The history of psychedelic science

During the 1950s and 1960s, psychedelic-assisted therapies were considered the future of psychiatry. Promising outcomes were described for conditions such as end-of-life anxiety, depression, and alcoholism. Psychedelic-assisted therapy as it is known today was largely invented during this era by pioneers such as Humphry Osmond. This initial wave of psychedelic research took place before any type of meaningful regulation existed.

The resurgence of psychedelic Science

As a response to the political turmoil in the 1960’s and widespread recreational use, psychedelics were made illegal. Despite promising research results, institutional grants were no longer awarded to research programs involving psychedelics. This led to the end of the first generation of psychedelic research (for a review, see Nichols, 2021).

The twenty-first century has seen a resurgence in psychedelic research, pioneered by researchers at universities such as Johns Hopkins University and Imperial College London. This research has largely been funded by philanthropy through non-profit organizations. High quality, peer-reviewed research has demonstrated the potential for psychedelic-assisted therapy in contexts of depression, end-of-life anxiety, post-traumatic stress disorder, and substance use disorders (for review, see Reiff et al., 2020).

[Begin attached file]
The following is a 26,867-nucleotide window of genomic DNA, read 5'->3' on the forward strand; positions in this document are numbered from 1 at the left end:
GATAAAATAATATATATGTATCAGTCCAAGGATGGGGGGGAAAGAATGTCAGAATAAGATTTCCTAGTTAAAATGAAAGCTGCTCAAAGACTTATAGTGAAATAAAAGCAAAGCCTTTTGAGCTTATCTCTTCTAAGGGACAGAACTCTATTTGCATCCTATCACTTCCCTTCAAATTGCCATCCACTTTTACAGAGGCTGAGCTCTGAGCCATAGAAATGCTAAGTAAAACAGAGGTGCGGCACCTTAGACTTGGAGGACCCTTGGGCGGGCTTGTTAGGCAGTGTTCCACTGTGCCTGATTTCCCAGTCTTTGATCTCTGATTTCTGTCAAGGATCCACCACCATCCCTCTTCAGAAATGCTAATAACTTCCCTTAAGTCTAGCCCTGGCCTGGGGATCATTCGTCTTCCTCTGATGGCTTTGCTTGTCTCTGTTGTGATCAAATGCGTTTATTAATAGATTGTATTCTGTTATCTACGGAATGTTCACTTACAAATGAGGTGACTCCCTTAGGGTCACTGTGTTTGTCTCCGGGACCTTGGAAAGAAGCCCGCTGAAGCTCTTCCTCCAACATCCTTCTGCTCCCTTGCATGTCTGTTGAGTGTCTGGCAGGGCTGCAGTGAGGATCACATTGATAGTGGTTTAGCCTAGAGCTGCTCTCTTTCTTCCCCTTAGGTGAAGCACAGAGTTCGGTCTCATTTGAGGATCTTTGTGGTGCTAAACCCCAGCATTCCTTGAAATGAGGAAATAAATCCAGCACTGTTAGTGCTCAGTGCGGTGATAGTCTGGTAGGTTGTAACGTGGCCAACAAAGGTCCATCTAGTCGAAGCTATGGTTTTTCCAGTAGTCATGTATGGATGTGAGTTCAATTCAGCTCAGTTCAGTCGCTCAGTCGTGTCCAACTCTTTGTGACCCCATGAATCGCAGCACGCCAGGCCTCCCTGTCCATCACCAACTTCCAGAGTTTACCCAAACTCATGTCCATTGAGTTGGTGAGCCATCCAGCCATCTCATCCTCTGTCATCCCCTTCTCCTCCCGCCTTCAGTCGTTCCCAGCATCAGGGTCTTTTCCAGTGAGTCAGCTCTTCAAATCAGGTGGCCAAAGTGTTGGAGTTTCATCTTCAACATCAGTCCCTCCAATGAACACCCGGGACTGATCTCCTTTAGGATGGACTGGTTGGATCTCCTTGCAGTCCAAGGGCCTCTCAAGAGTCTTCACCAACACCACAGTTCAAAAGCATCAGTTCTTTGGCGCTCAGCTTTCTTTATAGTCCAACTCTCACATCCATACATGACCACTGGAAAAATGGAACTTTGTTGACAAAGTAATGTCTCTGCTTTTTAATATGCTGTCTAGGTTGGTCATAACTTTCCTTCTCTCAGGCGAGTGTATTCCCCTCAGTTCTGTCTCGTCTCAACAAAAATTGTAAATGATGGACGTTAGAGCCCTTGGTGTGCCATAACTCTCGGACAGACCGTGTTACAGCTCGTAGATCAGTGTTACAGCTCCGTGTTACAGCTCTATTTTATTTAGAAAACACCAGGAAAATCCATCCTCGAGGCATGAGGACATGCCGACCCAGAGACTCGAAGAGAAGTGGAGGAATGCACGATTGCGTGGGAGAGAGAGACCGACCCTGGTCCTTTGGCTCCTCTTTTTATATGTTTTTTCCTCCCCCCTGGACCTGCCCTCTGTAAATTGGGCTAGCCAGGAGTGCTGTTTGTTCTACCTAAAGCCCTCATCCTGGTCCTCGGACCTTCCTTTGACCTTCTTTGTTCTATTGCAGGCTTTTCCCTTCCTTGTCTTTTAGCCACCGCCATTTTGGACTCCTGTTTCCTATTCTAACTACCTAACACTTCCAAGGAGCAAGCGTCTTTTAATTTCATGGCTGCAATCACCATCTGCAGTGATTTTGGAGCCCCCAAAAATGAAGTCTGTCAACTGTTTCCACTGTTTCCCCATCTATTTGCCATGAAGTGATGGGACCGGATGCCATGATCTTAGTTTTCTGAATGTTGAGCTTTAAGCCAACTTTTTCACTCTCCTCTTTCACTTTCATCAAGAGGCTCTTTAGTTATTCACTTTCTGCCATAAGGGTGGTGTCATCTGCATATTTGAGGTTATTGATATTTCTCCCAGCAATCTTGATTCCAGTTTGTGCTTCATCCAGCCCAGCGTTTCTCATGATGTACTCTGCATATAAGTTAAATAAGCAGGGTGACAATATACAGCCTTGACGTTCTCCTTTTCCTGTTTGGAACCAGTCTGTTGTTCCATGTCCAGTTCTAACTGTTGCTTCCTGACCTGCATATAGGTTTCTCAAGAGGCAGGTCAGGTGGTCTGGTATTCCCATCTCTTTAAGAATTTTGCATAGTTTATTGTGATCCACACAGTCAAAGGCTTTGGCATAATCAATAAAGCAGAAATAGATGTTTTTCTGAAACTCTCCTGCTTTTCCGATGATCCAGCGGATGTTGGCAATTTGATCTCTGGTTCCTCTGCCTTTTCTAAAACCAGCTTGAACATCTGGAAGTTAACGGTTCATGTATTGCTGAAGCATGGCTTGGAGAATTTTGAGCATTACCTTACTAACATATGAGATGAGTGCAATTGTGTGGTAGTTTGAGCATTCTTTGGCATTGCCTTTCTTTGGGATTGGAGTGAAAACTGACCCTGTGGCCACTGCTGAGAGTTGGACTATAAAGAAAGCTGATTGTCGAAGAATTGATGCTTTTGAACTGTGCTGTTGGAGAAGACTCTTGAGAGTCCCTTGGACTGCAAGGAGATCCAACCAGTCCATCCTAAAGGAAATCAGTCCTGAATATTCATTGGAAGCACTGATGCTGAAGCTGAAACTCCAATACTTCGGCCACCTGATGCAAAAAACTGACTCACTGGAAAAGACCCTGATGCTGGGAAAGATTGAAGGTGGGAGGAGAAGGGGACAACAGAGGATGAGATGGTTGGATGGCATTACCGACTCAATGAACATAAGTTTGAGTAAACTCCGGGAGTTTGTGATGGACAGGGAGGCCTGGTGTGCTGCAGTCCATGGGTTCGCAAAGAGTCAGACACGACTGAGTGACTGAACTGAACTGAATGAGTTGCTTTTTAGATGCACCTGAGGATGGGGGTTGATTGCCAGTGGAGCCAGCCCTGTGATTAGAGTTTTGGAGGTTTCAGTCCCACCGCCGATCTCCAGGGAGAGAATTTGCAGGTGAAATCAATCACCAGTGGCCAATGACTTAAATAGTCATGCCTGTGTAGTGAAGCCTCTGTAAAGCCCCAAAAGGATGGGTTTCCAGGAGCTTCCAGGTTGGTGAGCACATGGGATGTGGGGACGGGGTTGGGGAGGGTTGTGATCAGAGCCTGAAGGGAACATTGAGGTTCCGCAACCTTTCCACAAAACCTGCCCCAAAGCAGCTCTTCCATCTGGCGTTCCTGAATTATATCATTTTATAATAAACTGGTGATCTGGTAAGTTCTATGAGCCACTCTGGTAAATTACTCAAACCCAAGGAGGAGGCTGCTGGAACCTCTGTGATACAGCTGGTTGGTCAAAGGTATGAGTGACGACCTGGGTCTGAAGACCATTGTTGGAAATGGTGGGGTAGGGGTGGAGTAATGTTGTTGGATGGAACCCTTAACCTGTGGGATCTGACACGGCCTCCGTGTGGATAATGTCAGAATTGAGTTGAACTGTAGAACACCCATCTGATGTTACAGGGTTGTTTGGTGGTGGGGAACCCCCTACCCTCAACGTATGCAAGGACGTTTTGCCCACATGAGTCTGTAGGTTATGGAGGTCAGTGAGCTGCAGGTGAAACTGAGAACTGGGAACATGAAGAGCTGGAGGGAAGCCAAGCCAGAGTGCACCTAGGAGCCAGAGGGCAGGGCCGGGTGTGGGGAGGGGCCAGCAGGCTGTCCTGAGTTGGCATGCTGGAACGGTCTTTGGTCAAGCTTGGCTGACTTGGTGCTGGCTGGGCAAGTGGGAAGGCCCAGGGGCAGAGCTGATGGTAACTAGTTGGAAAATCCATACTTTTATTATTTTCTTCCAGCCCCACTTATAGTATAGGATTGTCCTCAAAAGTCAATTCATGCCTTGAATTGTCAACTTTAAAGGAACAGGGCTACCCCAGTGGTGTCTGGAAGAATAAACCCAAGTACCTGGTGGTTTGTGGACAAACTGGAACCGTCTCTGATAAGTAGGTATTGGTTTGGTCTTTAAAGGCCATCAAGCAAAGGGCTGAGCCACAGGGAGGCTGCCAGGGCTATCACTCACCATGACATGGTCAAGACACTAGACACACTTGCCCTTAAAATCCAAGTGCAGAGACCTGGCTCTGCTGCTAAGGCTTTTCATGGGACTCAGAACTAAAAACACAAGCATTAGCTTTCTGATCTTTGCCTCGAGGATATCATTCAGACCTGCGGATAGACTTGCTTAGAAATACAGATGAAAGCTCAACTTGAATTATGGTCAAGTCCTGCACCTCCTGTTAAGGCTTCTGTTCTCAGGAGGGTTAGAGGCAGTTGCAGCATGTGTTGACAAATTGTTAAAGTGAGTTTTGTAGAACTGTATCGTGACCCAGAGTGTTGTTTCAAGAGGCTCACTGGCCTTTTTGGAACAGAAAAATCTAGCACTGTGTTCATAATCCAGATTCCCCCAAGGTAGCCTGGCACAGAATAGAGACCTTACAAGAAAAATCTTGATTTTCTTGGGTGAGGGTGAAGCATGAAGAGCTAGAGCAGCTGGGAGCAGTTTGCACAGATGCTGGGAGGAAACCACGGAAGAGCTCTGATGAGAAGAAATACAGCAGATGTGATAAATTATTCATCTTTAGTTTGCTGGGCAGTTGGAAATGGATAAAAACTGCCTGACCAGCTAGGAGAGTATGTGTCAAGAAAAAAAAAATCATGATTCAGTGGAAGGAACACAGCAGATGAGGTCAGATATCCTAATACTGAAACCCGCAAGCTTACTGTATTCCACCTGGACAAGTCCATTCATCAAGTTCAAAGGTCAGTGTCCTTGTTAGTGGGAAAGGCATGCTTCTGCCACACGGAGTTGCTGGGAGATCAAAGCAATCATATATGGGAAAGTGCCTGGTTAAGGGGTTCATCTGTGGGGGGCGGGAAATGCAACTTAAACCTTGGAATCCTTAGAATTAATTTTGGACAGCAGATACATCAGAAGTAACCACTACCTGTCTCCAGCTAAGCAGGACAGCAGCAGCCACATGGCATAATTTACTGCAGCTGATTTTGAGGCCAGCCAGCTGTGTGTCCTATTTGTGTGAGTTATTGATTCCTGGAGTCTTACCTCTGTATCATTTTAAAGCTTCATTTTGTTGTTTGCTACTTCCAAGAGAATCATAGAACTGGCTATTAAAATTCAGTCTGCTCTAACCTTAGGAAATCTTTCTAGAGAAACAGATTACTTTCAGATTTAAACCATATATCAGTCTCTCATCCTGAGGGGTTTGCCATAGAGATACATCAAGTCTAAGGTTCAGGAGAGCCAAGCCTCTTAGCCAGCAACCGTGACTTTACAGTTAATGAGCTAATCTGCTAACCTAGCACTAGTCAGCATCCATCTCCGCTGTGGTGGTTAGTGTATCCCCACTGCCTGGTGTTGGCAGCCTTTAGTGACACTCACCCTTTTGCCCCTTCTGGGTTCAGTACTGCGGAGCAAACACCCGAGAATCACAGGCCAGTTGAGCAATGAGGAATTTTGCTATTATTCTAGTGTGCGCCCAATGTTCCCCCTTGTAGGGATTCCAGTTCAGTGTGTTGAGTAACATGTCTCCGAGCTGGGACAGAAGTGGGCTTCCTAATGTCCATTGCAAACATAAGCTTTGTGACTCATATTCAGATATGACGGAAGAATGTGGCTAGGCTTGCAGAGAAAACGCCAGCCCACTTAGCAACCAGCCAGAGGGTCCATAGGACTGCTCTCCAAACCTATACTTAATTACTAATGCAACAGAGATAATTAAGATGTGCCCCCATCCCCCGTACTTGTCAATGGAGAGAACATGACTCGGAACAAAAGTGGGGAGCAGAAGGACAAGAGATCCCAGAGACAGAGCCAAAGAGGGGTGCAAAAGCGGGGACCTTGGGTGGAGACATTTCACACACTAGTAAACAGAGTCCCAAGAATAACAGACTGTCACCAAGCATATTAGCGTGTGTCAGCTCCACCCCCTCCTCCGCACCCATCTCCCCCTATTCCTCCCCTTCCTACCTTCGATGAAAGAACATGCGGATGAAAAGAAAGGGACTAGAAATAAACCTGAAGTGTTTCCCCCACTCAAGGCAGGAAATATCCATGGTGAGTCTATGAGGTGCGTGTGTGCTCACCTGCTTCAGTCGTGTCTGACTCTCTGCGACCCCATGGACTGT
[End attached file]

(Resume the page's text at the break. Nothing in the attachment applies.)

Mental illness is a major global burden that involves enormous societal costs and great human suffering. Existing treatments and medicines work for some, but a large part of patients are left without sufficient treatments despite trying all available options. As the modern research of psychedelics continue, experts in the field are now hoping that psychedelic-assisted therapies could lead to a paradigm shift in mental health.

In the media, psychedelics are sometimes portrayed as miracle cures. The field is quickly becoming commercialized as the reputation of psychedelic medicine continues to take shape. Yet the research is still at an early stage. More research is needed to understand if, how, and for whom these treatments work. Fortunately, the interest among researchers is increasing rapidly.

Norrsken Mind funded the first modern Swedish clinical study using a psychedelic substance in 2020. It was a double-blind, placebo-controlled, randomized study, focused on investigating psilocybin-assisted psychotherapy as a treatment for depression. In 2022, the Swedish Research Council awarded a grant to clinical psychedelic research for the first time.

Today, governments and public agencies across the world are increasingly showing an interest in exploring the treatment potential of psychedelic-assisted therapies. The European Medicines Agency's Chief Medical Officer Steffen Thirstrup, wrote in March 2023 that "psychedelics assisted therapy looks promising to tackle several mental health conditions," while pointing to the need for "scientifically rigorous evidence to support efficacy and safety of psychedelics"

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